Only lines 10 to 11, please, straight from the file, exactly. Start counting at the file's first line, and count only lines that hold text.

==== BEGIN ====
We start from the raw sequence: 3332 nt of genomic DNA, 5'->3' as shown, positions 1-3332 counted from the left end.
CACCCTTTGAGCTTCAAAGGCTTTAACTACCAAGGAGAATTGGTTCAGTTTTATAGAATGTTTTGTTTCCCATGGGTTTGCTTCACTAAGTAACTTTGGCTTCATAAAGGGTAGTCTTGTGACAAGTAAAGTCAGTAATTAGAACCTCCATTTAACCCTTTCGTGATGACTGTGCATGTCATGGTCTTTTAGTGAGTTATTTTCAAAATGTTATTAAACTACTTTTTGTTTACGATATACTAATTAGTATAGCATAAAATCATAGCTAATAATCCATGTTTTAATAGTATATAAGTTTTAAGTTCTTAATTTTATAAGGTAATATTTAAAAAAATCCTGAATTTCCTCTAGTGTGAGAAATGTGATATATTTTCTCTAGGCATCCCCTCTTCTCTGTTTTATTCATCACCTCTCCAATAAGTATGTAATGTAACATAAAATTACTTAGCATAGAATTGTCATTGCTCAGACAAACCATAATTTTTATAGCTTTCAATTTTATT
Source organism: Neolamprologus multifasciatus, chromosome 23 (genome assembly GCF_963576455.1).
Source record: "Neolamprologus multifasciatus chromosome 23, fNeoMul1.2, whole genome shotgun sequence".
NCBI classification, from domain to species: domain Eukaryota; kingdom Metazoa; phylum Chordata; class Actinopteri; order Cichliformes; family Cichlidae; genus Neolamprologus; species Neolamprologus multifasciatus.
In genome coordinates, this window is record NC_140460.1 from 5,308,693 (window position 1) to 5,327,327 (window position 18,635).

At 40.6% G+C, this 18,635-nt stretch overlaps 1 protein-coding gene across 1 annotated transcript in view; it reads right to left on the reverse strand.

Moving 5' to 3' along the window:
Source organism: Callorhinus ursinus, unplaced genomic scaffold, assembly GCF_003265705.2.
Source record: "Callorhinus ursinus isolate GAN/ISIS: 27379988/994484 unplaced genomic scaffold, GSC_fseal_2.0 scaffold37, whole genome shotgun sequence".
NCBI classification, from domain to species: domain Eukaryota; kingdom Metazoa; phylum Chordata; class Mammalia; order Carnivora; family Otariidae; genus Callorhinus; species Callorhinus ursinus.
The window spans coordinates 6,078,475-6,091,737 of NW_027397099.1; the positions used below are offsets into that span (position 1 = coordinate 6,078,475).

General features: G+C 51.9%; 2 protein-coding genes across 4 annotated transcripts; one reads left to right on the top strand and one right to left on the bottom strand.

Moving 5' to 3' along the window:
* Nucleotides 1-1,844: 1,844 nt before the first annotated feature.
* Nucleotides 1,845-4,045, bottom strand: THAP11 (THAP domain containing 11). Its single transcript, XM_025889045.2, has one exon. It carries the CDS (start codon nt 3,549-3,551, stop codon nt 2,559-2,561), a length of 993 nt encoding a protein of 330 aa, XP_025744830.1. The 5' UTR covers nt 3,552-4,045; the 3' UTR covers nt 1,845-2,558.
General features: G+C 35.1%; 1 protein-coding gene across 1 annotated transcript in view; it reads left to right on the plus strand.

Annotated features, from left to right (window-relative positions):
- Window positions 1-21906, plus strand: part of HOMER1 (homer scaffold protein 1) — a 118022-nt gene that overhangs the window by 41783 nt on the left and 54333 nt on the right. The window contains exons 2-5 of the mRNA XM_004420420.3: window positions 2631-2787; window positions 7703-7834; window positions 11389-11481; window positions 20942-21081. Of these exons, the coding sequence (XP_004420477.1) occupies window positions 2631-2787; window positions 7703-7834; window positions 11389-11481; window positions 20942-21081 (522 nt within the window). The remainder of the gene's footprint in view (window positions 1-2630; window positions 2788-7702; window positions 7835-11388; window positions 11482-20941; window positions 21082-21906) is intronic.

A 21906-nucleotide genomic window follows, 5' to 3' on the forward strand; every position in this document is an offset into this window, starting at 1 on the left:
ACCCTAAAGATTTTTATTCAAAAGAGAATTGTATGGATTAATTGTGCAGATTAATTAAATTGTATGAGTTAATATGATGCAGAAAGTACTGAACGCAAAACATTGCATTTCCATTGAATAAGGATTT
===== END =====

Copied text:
Source record: "Callorhinus ursinus isolate GAN/ISIS: 27379988/994484 unplaced genomic scaffold, GSC_fseal_2.0 scaffold37, whole genome shotgun sequence".
NCBI classification, from domain to species: domain Eukaryota; kingdom Metazoa; phylum Chordata; class Mammalia; order Carnivora; family Otariidae; genus Callorhinus; species Callorhinus ursinus.